Feelings don't come easy: Studies on the effortful nature of feelings

A. Kron*, Yaacov Schul, Asher Cohen, Ran R. Hassin

*Corresponding author for this work

Research output: Contribution to journalArticlepeer-review

49 Scopus citations


We propose that experience of emotion is a mental phenomenon, which requires resources. This hypothesis implies that a concurrent cognitive load diminishes the intensity of feeling since the 2 activities are competing for the same resources. Two sets of experiments tested this hypothesis. The first line of experiments (Experiments 1-4) examined the intensity of participants' feelings as they performed a secondary (backward counting) task. The results showed that the intensity of both negative and positive feelings diminished under a cognitive load and that this attenuation of feeling was not mediated by either distraction from external stimuli or demand characteristics. In the second set of experiments (Experiments 5-6), load was created by asking the participants to focus on the feelings. Even in these circumstances, the participants who were under load reported a lower intensity of feeling than those who were not under load. We explain these findings in terms of a resource-dependent model of emotional experience. Possible implications of our findings for a broader class of phenomenological experiences are succinctly discussed.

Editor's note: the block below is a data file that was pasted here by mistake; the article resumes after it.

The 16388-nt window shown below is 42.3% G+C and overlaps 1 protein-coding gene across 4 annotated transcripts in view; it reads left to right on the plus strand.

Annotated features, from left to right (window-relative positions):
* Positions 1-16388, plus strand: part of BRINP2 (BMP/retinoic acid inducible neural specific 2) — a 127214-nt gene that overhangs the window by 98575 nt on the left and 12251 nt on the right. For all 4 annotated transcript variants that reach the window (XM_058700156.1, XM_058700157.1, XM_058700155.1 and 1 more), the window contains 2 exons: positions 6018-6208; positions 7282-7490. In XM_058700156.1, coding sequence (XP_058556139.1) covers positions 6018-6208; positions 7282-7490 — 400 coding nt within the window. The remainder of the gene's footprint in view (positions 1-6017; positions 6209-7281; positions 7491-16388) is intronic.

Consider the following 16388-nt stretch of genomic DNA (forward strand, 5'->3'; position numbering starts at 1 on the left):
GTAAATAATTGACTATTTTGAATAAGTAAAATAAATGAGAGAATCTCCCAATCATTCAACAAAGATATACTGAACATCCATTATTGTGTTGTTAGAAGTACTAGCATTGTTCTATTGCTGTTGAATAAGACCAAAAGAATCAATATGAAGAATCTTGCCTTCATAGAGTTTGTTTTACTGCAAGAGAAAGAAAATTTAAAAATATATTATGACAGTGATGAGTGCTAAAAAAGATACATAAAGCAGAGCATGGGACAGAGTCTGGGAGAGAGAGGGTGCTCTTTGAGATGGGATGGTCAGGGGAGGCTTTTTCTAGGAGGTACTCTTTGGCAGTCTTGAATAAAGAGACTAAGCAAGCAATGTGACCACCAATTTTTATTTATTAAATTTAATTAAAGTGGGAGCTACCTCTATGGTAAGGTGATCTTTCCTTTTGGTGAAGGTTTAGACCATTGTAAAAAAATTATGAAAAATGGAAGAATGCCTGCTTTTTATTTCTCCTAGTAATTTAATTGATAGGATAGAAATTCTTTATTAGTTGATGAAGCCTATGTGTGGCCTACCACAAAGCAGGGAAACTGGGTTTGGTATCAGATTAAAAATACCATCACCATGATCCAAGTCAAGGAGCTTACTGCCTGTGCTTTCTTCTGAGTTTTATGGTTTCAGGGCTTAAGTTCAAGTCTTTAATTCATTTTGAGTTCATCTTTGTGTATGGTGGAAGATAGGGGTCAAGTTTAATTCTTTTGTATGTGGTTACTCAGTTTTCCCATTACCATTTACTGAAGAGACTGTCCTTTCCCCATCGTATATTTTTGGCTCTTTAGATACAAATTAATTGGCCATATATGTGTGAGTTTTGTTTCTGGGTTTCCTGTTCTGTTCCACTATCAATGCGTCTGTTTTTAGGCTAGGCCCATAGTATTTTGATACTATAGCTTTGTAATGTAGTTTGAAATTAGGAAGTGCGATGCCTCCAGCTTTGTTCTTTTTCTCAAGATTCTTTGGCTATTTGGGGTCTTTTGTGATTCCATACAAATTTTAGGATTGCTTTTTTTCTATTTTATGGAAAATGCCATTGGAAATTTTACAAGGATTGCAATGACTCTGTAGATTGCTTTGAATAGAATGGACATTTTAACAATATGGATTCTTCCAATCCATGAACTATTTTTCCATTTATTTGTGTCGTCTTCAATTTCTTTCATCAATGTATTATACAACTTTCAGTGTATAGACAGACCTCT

Original languageAmerican English
Pages (from-to)520-534
Number of pages15
JournalJournal of Experimental Psychology: General
Issue number3
StatePublished - Aug 2010


  • Cognitive load
  • Effort
  • Emotions
  • Feelings
  • Resources


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